Shooting auroras was one of the (few ) things still missing from my hardcore amateur astronomer checklist. Back in 2012 and 2013 some friends of mine, among whom Lorenzo Comolli, had gone on aurora-chasing trips with very encouraging results. The auroral activity is not always present, or, better, it is rather frequent but highly unpredictable, with a higher probability of events in the years around solar activity maximum and in the months around the equinoxes (February, March, September and October). It was something I’d been thinking about for a long time, but I’d never managed to find a good opportunity and the right people with whom to share this experience. Moreover, the solar activity was slowly fading and for this reason I had to hurry up.
In late 2013, I finally got around to organizing an “expedition” with some good friends of mine (Paola Battaglia, Filippo Riccio e Stefano Magni of the “Circolo Astrofili di Milano”) from Saturday, January 25, 2014 till Saturday, February 1st, 2014.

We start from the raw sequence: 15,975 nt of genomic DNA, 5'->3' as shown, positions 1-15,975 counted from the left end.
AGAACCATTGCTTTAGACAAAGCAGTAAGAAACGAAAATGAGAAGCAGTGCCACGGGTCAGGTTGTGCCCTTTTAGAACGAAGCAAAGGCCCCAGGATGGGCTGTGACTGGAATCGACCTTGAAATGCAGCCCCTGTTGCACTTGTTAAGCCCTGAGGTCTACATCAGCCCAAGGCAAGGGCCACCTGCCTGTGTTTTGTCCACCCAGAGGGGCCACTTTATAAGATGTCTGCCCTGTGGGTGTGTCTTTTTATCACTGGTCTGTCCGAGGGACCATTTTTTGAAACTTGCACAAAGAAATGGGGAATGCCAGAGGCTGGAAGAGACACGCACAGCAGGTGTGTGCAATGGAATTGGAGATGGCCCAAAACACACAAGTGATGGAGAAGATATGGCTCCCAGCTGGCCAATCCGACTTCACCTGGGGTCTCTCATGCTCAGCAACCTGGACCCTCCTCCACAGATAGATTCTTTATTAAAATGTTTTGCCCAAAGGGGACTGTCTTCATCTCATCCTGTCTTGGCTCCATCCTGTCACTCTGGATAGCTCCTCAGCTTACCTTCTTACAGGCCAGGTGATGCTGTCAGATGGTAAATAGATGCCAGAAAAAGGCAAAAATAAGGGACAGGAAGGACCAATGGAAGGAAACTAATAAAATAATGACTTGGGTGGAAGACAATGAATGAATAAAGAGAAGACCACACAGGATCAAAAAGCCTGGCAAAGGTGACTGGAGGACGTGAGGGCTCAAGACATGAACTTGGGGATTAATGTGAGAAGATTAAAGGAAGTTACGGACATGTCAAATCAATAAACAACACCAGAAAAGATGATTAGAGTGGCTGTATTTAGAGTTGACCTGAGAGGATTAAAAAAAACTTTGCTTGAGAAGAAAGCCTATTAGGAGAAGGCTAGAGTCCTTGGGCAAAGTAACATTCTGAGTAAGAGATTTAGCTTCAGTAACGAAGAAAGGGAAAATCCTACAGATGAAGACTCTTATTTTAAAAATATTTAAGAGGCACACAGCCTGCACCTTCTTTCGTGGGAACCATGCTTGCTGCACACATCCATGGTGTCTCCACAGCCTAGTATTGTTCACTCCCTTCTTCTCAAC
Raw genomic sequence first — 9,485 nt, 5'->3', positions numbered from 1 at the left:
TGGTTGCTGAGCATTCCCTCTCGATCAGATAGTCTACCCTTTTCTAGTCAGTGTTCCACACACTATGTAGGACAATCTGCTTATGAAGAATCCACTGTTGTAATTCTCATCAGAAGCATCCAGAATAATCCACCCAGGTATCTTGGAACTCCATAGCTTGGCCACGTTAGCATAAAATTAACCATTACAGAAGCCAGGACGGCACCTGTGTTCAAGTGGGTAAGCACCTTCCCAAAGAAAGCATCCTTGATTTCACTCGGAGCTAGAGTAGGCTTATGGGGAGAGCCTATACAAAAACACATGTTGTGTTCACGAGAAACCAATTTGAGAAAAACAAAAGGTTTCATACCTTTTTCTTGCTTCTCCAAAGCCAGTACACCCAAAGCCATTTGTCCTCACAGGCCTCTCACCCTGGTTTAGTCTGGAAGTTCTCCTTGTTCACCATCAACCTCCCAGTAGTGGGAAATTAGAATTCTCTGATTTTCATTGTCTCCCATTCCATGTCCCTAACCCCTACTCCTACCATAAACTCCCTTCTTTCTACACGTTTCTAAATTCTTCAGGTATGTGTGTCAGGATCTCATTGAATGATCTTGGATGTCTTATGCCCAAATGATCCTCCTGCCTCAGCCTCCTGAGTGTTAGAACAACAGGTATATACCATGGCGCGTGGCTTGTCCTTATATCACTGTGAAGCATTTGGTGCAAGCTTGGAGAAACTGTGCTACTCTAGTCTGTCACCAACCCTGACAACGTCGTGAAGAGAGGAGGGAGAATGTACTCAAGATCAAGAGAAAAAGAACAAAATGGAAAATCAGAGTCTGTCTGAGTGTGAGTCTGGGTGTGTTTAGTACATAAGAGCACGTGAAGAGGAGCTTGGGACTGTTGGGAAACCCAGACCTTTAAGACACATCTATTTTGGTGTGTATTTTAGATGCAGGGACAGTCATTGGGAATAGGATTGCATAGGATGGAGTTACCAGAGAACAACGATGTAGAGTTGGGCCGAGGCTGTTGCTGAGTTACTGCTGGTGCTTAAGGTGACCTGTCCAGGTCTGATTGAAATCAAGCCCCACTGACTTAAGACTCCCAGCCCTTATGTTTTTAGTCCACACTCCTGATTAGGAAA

Our choice got almost immediately in favor of Tromso, in Northern Norway, for some very good reasons. It is a rather big, modern and organized city lying at the right latitude (around 70° N) on the shores of the Northern Atlantic Ocean, with a climate largely mitigated by the Gulf Stream. The downside to this is that the whole area is exposed to cloud fronts and low pressure areas coming from the Atlantic: hence the high cloud cover figures typical of this area. My proposal to go to Lapland got turned down right away, because in exchange for unquestionably clearer skies, it has a much harsher climate (average temperatures from -20 to -15 °C vs. -6 °C of the Tromso area).